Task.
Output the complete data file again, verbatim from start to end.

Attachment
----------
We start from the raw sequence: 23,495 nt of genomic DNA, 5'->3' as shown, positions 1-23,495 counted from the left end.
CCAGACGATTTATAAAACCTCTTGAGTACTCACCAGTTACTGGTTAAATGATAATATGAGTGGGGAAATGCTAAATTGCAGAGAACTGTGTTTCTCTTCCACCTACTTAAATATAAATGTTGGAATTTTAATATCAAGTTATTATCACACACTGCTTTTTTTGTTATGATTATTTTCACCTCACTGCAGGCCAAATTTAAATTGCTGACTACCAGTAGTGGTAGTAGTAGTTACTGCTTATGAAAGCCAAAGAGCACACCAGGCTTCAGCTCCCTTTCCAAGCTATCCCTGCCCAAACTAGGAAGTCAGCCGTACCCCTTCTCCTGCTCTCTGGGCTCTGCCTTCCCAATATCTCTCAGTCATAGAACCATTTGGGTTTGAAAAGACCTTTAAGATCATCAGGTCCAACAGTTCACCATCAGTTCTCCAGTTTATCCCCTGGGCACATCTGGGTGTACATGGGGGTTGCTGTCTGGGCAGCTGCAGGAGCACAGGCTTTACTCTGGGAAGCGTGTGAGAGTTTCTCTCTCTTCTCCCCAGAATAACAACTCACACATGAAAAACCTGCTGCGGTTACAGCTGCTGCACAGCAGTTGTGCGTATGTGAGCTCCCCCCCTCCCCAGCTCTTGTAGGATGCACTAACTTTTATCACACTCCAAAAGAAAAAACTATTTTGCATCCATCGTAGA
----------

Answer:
We start from the raw sequence: 23,495 nt of genomic DNA, 5'->3' as shown, positions 1-23,495 counted from the left end.
CCAGACGATTTATAAAACCTCTTGAGTACTCACCAGTTACTGGTTAAATGATAATATGAGTGGGGAAATGCTAAATTGCAGAGAACTGTGTTTCTCTTCCACCTACTTAAATATAAATGTTGGAATTTTAATATCAAGTTATTATCACACACTGCTTTTTTTGTTATGATTATTTTCACCTCACTGCAGGCCAAATTTAAATTGCTGACTACCAGTAGTGGTAGTAGTAGTTACTGCTTATGAAAGCCAAAGAGCACACCAGGCTTCAGCTCCCTTTCCAAGCTATCCCTGCCCAAACTAGGAAGTCAGCCGTACCCCTTCTCCTGCTCTCTGGGCTCTGCCTTCCCAATATCTCTCAGTCATAGAACCATTTGGGTTTGAAAAGACCTTTAAGATCATCAGGTCCAACAGTTCACCATCAGTTCTCCAGTTTATCCCCTGGGCACATCTGGGTGTACATGGGGGTTGCTGTCTGGGCAGCTGCAGGAGCACAGGCTTTACTCTGGGAAGCGTGTGAGAGTTTCTCTCTCTTCTCCCCAGAATAACAACTCACACATGAAAAACCTGCTGCGGTTACAGCTGCTGCACAGCAGTTGTGCGTATGTGAGCTCCCCCCCTCCCCAGCTCTTGTAGGATGCACTAACTTTTATCACACTCCAAAAGAAAAAACTATTTTGCATCCATCGTAGA